The Prime Minister’s statement that Australian military forces will need to remain in Afghanistan and the “Middle East” indefinitely must be clarified as must be the powers under which such decisions are legitimately made.
Speaking from Kabul on Anzac Day, our Prime Minister said that Australia’s military presence in Afghanistan and the “Middle East”, presumably meaning in Iraq and Syria, would “need to be a long term commitment”. That is, longer than the 13 years in which we have already been there. The reason he gave for this was the sweeping generalisation, that “terrorism still poses a global threat”.
As a clear understanding of anything, especially a statement as opaque as this one; relying as it does on non-sequiturs and implied common understandings, is its context and origins. These could be: his meeting that day with the US Secretary of Defense; his meetings with the Vice President of the US a few days earlier; and, his angling for a meeting, on 4th May in New York, with President Trump.
His Anzac Day gift would appear to be intended mainly, for his American partners, but, of course, it reflects his calculations about his Australian domestic standing, especially within the coalition he currently leads.
Two points need to be made; one about our own political processes, the other about our US partners.
First, on what basis did the Prime Minister arrive at his decision, in the name of our country. Who did he consult or was this another captain’s pick. Did he consult relevant ministers, the defence and intelligence experts, the other governments concerned, the Treasury (will we see this in the budget in May?), the lawyers. The last of these is particularly important because our actions in “the Middle East” from our participation in the invasion of Iraq in 2003 to our current actions in Syria have all violated international law, and involved possible war crimes.
Its not only international law that has been at issue but also our own. The decision by Australia to go to war is not simply in the gift of the Prime Minister or a group of Ministers. Under our Constitution any such decision should be sent to the Governor General, as advice to him as Commander in Chief of our armed forces, and he/she needs to be satisfied that it is supported by the Parliament. The Parliament has not been engaged in any serious way in any such decisions, from John Howard’s disastrous decision in 2003, to send Australia into the illegal invasion of Iraq to this latest posturing by PM Turnbull.
If there are national interests that need to be defended in Afghanistan and the “Middle East”, such as to warrant our military being there and staying there indefinitely, the Government should explain this to Parliament, when it returns on 8th May, provide space for a debate, and seek the agreement of the parliament to its policy and proposed actions, so that the Governor General can be properly advised and that our people can be favoured with more than the broad brush of good intentions and patriotism.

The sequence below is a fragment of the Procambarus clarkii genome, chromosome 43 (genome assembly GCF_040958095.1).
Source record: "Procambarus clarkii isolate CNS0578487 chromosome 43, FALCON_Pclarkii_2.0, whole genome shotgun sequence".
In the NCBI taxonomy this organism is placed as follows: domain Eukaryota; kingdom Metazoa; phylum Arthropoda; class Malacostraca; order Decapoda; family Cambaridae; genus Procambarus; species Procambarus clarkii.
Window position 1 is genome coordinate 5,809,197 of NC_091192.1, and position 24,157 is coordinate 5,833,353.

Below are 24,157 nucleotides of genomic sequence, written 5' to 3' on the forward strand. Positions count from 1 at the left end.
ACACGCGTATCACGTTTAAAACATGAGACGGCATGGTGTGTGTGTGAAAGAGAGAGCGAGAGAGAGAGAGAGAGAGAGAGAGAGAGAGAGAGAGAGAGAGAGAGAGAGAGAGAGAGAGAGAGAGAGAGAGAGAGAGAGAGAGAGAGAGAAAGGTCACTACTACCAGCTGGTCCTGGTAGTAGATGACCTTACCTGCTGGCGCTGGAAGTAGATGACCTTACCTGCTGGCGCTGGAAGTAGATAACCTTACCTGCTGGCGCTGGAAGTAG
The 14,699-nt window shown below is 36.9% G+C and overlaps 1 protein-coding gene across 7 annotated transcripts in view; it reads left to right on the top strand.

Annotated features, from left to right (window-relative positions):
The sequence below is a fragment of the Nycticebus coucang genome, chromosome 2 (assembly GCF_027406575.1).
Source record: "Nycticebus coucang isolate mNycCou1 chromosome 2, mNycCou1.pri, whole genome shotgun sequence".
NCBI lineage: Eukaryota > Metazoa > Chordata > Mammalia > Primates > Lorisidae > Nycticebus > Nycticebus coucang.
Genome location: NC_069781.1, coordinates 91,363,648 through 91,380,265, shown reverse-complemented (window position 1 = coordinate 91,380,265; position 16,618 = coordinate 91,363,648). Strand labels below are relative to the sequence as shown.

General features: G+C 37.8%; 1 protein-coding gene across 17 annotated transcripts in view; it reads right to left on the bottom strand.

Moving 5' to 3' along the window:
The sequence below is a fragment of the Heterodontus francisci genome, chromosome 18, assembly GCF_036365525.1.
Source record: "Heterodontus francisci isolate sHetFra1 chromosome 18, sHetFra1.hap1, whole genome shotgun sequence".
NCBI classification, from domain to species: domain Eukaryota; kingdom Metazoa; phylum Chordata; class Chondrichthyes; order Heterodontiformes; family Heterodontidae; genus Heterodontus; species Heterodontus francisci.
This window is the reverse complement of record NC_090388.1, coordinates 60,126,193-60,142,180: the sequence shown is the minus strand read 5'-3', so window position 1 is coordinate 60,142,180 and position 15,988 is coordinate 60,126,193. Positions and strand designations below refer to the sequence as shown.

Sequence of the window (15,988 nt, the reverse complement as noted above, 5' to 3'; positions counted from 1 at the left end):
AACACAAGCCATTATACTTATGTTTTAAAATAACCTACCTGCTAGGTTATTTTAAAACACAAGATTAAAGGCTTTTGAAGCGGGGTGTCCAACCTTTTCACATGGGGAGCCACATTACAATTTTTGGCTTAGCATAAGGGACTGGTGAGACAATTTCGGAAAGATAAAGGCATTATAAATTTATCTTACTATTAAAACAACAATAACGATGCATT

The case for a clear understanding of the legitimate process which needs to be followed is being made, in detail, by the Group Australians for War Powers Reform (www.warpowersreform.org). The Government and members of the Parliament are aware of this, as is a growing body of our citizens. AWPR is non- partisan. It is not opposed to Australia deploying military force, as such. It is opposed to this taking place illegitimately and for good reason. We are witnessing, so graphically in the Middle East, the reality that the illegitimate use of force authors disaster.
Secondly, our willingness to follow the US anywhere is reaching a level that is truly dangerous to our national interests, security, and values; that is, values for which we had stood, in the past, and insist that others should implement.
As Cavan Hogue pointed out, with such clarity, (Let those who are without sin cast the first stone: Pearls and Irritations: 25 April, 2016) significant and numerous US commentators are alarmed at the state of affairs in the Trump administration’s handling of its responsibilities, across the board, but including in its international relations.
By contrast, our Prime Minister has spoken appreciatively of President Trump’s leadership. This beggars credulity. Does his oppression by the right wing of his party demand this of him? Our self-respect as an independent nation deserves better than this. And, where is our own commentariat, especially in mainstream media?
A telling example of sober US commentary is in Steven Pearlstein’s blog, “What happens if the president doesn’t matter?”, Washington Post April 21st, 2017. It is worth reading in full but in summary states:
“ it hardly matters what Trump says because what he says is as likely as not to have no relationship to the truth…What he says bears no relationship to any consistent political or policy ideology or world-view. What he says is also likely to bear no relationship to what his top advisers or appointees have said or believe, making them unreliable interlocutors even if they agreed amongst themselves, which they don’t….the president, despite his boasts to the contrary, knows very little about the topics at hand and isn’t particularly interested in learning. In other words, he’s still making it up as he goes along.”
Two days after the publication of Pearlstein’s blog Trump gave an extended interview to AP. It was received with widespread dismay because of: the ignorance he displayed; and, the number of errors and plain falsehoods with which he sought to answer the questions put to him. He could not have done a better job at justifying Pearlstein’s analysis.
Perhaps if Malcolm Turnbull does meet Trump next week he will see for himself the reality and think of Australia first.
Richard Butler AC formerly Australian Ambassador to the United Nations, Diplomat in Residence at the Council on Foreign Relations, New York.